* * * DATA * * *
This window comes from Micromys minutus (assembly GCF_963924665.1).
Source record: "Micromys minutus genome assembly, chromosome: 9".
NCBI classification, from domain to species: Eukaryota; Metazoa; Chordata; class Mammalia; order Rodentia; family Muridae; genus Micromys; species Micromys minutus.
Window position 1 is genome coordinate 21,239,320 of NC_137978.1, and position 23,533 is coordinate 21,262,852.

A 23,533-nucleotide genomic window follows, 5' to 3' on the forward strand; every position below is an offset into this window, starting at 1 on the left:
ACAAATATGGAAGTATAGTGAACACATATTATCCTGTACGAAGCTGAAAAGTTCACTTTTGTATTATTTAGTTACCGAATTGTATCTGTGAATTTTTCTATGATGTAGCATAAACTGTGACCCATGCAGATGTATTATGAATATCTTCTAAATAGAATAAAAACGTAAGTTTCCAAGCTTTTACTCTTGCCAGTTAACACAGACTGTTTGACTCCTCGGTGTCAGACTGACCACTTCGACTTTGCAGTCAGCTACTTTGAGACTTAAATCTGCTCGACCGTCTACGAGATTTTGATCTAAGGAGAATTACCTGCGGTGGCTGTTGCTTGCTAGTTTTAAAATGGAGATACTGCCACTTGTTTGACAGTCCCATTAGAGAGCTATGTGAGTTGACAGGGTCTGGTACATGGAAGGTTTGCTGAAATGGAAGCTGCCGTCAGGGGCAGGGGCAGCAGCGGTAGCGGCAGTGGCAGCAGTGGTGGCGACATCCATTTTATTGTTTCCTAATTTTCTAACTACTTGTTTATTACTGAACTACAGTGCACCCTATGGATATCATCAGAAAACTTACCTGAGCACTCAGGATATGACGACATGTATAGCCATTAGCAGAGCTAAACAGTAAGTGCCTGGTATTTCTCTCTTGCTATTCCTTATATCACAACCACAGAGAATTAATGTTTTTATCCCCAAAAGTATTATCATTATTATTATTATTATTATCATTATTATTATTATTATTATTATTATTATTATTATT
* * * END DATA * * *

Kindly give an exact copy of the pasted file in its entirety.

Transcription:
This window comes from Micromys minutus (assembly GCF_963924665.1).
Source record: "Micromys minutus genome assembly, chromosome: 9".
NCBI classification, from domain to species: Eukaryota; Metazoa; Chordata; class Mammalia; order Rodentia; family Muridae; genus Micromys; species Micromys minutus.
Window position 1 is genome coordinate 21,239,320 of NC_137978.1, and position 23,533 is coordinate 21,262,852.

A 23,533-nucleotide genomic window follows, 5' to 3' on the forward strand; every position below is an offset into this window, starting at 1 on the left:
ACAAATATGGAAGTATAGTGAACACATATTATCCTGTACGAAGCTGAAAAGTTCACTTTTGTATTATTTAGTTACCGAATTGTATCTGTGAATTTTTCTATGATGTAGCATAAACTGTGACCCATGCAGATGTATTATGAATATCTTCTAAATAGAATAAAAACGTAAGTTTCCAAGCTTTTACTCTTGCCAGTTAACACAGACTGTTTGACTCCTCGGTGTCAGACTGACCACTTCGACTTTGCAGTCAGCTACTTTGAGACTTAAATCTGCTCGACCGTCTACGAGATTTTGATCTAAGGAGAATTACCTGCGGTGGCTGTTGCTTGCTAGTTTTAAAATGGAGATACTGCCACTTGTTTGACAGTCCCATTAGAGAGCTATGTGAGTTGACAGGGTCTGGTACATGGAAGGTTTGCTGAAATGGAAGCTGCCGTCAGGGGCAGGGGCAGCAGCGGTAGCGGCAGTGGCAGCAGTGGTGGCGACATCCATTTTATTGTTTCCTAATTTTCTAACTACTTGTTTATTACTGAACTACAGTGCACCCTATGGATATCATCAGAAAACTTACCTGAGCACTCAGGATATGACGACATGTATAGCCATTAGCAGAGCTAAACAGTAAGTGCCTGGTATTTCTCTCTTGCTATTCCTTATATCACAACCACAGAGAATTAATGTTTTTATCCCCAAAAGTATTATCATTATTATTATTATTATTATCATTATTATTATTATTATTATTATTATTATTATTATT